Ashes 2017-18: England coach bemoans inability to bat big after Adelaide loss
England succumbed to a 120-run loss in Adelaide in the second Ashes Test and coach Trevor Bayliss stressed on the need to avoid batting collapses in the remaining games.cricket Updated: Dec 06, 2017 12:51 IST
Trevor Bayliss does not anticipate big changes for the Perth Test, despite his frustrations with the batting displays which have left the tourists 2-0 down in the Ashes series. (AUS vs ENG 2nd Test Day 5 full scorecard)
England succumbed to a 120-run reverse in Adelaide on Wednesday, as Josh Hazlewood and Mitchell Starc made mincemeat of their opponents’ hopes of a record run chase.
Batting collapses have long been a hallmark of the England cricket team in the Ashes and this series has been no different, with a solitary Australian century enough in both Brisbane and Adelaide.
Steve Smith and Shaun Marsh have shown the way to three figures with patient knocks that routinely look beyond Joe Root’s men and Bayliss hopes to find a winning formula in time for the WACA, where the Australian cricket team will have designs on the urn returning.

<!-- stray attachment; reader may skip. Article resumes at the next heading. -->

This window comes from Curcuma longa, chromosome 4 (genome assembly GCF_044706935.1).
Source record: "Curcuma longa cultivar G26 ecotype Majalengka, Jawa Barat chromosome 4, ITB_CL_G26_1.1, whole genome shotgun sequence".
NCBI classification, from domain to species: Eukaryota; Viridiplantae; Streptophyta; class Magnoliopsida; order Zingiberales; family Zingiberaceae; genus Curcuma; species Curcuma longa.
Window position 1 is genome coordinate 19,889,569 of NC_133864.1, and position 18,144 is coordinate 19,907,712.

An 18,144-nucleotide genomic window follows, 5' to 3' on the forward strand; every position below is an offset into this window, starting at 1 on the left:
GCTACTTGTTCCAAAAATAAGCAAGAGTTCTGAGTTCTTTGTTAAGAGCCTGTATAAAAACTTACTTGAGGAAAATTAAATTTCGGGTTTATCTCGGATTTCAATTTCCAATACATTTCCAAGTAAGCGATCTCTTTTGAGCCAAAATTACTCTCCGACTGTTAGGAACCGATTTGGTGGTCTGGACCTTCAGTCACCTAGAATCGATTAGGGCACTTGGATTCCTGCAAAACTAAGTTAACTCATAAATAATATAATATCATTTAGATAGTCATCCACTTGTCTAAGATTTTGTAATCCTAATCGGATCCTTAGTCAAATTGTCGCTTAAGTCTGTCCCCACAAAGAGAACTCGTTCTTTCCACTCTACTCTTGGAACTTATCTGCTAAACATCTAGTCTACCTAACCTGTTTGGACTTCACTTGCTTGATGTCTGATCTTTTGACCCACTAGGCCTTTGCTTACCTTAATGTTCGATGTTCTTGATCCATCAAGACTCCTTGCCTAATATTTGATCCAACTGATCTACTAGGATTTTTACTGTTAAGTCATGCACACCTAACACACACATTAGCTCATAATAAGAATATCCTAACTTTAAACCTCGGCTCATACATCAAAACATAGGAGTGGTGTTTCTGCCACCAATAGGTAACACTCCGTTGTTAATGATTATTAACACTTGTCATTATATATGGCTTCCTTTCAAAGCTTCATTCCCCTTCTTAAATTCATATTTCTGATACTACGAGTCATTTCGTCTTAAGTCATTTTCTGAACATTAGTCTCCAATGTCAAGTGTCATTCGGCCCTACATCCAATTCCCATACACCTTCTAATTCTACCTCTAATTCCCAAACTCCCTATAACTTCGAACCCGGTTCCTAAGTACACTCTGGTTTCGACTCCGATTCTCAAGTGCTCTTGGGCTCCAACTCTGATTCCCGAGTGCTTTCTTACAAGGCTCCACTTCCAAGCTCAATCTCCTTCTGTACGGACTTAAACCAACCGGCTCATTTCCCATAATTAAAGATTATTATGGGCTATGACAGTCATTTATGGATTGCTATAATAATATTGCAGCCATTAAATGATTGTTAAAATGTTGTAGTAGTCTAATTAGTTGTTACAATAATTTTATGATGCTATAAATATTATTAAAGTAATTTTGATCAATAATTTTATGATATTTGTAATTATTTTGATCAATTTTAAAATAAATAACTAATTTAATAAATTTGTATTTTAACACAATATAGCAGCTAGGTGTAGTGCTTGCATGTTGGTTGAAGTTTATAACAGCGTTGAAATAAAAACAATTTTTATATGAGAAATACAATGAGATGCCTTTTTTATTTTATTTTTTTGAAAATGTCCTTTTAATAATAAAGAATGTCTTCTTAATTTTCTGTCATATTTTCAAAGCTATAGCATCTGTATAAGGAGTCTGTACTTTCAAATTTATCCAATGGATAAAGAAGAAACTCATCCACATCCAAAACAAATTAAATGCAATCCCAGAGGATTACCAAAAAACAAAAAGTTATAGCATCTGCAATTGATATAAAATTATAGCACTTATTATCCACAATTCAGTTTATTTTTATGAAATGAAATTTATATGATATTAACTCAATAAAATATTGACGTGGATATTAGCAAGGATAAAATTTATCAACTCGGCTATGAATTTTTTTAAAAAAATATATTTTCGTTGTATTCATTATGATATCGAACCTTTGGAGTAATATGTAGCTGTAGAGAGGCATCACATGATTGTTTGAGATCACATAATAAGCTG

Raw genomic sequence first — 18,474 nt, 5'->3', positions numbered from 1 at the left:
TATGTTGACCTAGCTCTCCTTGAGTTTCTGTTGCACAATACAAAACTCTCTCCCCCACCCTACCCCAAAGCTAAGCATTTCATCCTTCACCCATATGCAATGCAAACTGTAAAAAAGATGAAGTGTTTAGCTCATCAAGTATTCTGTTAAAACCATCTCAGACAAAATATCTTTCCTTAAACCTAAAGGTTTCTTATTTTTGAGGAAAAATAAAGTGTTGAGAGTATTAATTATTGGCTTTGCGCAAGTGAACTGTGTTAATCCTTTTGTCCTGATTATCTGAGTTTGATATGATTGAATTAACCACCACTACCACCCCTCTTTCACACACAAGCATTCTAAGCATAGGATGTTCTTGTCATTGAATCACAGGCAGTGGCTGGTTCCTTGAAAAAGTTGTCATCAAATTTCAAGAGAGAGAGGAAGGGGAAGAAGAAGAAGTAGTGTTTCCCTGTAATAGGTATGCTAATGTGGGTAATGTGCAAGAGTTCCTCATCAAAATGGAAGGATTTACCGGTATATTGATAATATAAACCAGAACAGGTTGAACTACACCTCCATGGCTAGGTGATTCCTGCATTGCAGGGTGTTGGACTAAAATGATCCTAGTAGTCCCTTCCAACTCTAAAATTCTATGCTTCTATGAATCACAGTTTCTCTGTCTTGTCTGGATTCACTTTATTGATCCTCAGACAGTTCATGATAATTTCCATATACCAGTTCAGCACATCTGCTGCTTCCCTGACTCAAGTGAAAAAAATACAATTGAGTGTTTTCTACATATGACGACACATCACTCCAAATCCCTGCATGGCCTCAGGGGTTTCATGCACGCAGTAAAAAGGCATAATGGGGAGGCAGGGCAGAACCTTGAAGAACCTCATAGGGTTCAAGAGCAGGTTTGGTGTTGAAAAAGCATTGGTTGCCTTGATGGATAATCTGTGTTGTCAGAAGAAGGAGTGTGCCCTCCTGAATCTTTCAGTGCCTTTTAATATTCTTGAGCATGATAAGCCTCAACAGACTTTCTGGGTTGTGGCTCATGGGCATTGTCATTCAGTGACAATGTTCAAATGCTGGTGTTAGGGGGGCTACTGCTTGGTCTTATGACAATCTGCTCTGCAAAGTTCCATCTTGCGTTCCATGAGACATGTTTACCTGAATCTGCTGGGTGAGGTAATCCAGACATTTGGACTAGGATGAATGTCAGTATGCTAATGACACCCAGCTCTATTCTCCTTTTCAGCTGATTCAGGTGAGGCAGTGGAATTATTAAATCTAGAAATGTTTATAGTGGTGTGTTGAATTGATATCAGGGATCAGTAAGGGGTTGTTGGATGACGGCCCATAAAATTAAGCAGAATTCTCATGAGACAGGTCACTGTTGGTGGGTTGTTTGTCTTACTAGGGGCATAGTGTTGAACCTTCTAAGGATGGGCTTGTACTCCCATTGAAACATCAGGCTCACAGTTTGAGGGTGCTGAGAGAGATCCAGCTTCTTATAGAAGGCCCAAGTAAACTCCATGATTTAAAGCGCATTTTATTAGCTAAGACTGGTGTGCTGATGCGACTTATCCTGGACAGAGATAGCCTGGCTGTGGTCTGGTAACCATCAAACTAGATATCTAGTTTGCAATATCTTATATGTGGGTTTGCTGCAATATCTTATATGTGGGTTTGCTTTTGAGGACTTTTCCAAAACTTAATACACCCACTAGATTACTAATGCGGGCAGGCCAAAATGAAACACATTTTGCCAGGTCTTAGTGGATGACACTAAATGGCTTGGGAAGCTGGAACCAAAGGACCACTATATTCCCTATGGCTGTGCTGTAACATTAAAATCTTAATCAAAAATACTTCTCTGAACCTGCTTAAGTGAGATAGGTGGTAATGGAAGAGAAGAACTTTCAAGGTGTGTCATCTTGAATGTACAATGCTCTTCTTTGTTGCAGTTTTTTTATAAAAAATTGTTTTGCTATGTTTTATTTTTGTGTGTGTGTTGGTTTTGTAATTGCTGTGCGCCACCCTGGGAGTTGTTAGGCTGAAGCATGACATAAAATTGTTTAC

Asked which part of England’s game was greatest concern, Bayliss told BT Sport: “Certainly the batting.
“Yes, you’ve got to take 20 wickets, but to put pressure on the opposition, you’ve got to score more than 220 in both innings.
“Certainly, all of our players have competed at different times during, not just this Test match but the first as well, and showed they can bat. We’ve just got to do it for longer.
“We’ve got to work out a way to keep that concentration and compete with the opposition.
A ruthless Day 5 display from Australia sees them bowl England out for 233 to win the 2nd #Ashes Test by 120 runs to go 2-0 up in the series.https://t.co/1ovusdpH52 #AUSvENG pic.twitter.com/NbtndJUcue— ICC (@ICC) December 6, 2017
“We’ve got to take the positives out of it and try work out: ‘OK, when we were playing well and were competing with the bat and ball, what did it feel like?’ And then the next Test match, try to recreate that for each session, and each hour if you like, just to keep doing it.”
Quick bowler Mark Wood has been the name most linked with a recall in Perth, but Bayliss suggested little will change.
“I don’t think there’s real need to panic,” he said. “Guys have shown the capabilities that they’ve got, we’ve just got to find a way to do it for longer.”